In the previous episode of Ruby Magic we talked about why we need Garbage Collection (GC) and how it works in general. In this post we'll dive a bit deeper into how this is implemented in Ruby.
Different Ruby implementations
There are a number of implementations of Ruby. Three popular ones are: MRI (Matz's Ruby Interpreter), Rubinius and JRuby. Different Ruby implementations use different methods of GC. In this article we'll focus on MRI, which is what most Ruby developers use.
A computer has two types of memory: Stack and Heap. The stack is very fast and is local to the context of a function call. This means that every variable that is declared in the stack is immediately freed once the function is done. The stack is very limited in size, so you cannot store larger objects that contain an image or file's data, for example.
This is a bad fit for storing Ruby objects. These objects very often stick around for longer than a method call. Also, it's almost impossible to predict whether an object will be too big for the stack.
Therefore Ruby uses the other type of memory: the heap. On the heap a program can claim some memory and is then responsible for cleanup once it's done with that memory. Ruby uses this by claiming a single slab of memory to use to store Ruby objects. This is referred to as Ruby's heap.
|Stack and Heap summary|
Used memory is freed automatically when the function call ends
Very limited in size
Slightly slower than stack
No automatic cleanup
Size is only limited by the available memory of the computer
So Ruby objects are always allocated on Ruby's heap. If they're smaller than 40 bytes their content can be directly embedded in the object. Otherwise the object points to a separate segment of memory on Ruby's heap. So your Ruby object is often stored in two completely different locations in memory. Once Ruby's heap is full it will create a new heap, which is used for new objects.
Mark and Sweep
MRI uses a GC algorithm called Mark and Sweep. This operates by first doing a mark phase. In the mark phase the Garbage Collector scans all currently existing objects and sets a marked flag on every object it believes can be cleaned up.
The mark phase halts the execution of your code. The reason for this is that the Garbage Collector has to understand all the relationships between objects that exist. If the program would be running during the mark process things might change in the meantime and the Garbage Collector wouldn't be sure what the current state of an object is.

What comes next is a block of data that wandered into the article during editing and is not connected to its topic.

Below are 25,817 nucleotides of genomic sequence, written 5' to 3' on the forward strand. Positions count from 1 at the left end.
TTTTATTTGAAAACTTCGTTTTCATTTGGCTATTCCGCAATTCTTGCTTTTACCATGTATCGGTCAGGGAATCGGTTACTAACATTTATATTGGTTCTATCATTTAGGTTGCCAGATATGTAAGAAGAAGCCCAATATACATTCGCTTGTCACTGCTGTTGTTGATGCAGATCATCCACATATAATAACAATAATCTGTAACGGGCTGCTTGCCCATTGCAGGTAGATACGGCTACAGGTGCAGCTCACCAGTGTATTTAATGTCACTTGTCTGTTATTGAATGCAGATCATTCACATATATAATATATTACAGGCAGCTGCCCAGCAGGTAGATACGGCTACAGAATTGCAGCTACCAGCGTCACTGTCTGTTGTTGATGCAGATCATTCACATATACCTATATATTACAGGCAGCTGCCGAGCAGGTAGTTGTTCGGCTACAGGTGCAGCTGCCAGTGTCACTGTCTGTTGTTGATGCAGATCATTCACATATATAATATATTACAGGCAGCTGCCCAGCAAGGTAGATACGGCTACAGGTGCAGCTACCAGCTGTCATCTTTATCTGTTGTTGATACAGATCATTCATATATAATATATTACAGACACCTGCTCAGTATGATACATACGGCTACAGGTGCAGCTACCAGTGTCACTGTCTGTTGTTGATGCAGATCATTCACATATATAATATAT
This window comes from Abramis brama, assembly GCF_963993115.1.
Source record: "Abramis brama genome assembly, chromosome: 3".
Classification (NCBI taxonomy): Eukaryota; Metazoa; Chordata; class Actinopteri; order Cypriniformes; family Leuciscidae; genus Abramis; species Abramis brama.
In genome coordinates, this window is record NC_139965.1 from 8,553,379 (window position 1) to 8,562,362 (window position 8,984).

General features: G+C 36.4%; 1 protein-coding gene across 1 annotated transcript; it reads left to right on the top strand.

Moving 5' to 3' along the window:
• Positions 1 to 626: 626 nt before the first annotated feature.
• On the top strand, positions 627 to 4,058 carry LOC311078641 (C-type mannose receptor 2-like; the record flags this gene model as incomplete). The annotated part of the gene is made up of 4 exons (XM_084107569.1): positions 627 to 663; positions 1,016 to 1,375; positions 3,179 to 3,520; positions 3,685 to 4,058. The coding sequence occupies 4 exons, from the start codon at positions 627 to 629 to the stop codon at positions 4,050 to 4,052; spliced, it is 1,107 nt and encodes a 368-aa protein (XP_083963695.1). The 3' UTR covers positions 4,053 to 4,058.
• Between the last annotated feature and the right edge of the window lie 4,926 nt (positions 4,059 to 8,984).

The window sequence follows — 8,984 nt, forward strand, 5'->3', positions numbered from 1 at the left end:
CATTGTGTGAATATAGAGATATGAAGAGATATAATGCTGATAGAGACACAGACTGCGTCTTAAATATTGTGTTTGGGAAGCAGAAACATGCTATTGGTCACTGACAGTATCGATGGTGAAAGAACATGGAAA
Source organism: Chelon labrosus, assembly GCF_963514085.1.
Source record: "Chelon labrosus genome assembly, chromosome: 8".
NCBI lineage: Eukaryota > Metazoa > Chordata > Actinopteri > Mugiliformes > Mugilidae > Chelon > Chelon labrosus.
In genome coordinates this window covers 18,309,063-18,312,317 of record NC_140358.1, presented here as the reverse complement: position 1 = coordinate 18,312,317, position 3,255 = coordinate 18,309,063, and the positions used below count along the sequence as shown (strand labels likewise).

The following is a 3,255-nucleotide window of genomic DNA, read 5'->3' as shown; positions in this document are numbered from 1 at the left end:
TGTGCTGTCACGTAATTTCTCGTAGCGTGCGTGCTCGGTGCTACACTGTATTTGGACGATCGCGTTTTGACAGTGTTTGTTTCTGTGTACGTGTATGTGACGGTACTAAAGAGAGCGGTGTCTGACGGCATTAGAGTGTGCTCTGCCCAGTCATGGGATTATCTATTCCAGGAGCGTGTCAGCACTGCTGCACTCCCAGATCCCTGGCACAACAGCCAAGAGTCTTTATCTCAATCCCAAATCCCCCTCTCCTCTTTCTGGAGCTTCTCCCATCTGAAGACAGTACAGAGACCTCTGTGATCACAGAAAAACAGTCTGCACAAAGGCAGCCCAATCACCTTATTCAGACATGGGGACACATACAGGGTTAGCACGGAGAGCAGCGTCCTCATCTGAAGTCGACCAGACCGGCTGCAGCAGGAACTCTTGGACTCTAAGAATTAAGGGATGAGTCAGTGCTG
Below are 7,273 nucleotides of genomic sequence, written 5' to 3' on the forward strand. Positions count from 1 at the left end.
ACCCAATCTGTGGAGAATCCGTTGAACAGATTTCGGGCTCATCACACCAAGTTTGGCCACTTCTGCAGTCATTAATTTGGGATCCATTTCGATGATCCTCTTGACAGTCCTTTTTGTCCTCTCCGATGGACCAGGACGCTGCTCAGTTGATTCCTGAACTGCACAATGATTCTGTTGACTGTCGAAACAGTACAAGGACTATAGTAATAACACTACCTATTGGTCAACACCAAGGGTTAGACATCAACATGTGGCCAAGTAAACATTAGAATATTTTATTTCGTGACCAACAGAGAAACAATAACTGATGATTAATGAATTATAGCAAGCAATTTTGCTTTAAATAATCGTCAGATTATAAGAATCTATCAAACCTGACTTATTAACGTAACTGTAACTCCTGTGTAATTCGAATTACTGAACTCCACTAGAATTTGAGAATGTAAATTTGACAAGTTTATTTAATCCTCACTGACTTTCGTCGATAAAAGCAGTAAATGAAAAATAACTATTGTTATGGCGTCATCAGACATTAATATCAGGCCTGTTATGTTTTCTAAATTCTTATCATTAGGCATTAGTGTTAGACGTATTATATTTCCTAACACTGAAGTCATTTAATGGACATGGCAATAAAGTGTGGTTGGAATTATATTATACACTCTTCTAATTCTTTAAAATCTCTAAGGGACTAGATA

Secondly the sweep phase starts. This runs in the background on Ruby 1.9 and up. The Garbage Collector quietly frees every object that was marked in the mark phase. The memory is only available again after the sweep.
Since the mark phase halts the execution of your code, this is where problems in production can occur. The sweep phase is relatively benign.
|Mark and Sweep summary|
Scans existing objects
Sets mark flag if object can be cleaned
Halts code execution
Runs in the background
Cleans up marked objects
Memory available again after sweep is competed
Major and minor GC runs
In Ruby 2.1+ the Garbage Collector does major and minor runs. It keeps track of which objects are new. If an object survives a few GC runs it's marked as old. Old objects are then ignored in minor runs. This makes the minor runs much less intrusive since the Garbage Collector only has to scan objects that have just been allocated.
This is useful because often a part of your memory should never be cleaned up. When you boot up Rails it loads the entire Rails framework into memory. That will stay there for the entire lifetime, so it would be a waste of resources to check all these objects every time.
|Major and minor runs|
Runs less often
More intensive to run
Ignores old objects
Runs more often
Less intrusive to run
For those who want to dive deeper
We learned a lot about this from Aman Gupta's great blog. Check that out if you want a deeper dive into this subject.
Up next: Practical Garbage Collection tuning
There are a number of metrics you can measure and configuration changes you can make to tune how the Garbage Collector operates. In the next installment of this GC series we will discuss these metrics and configuration parameters.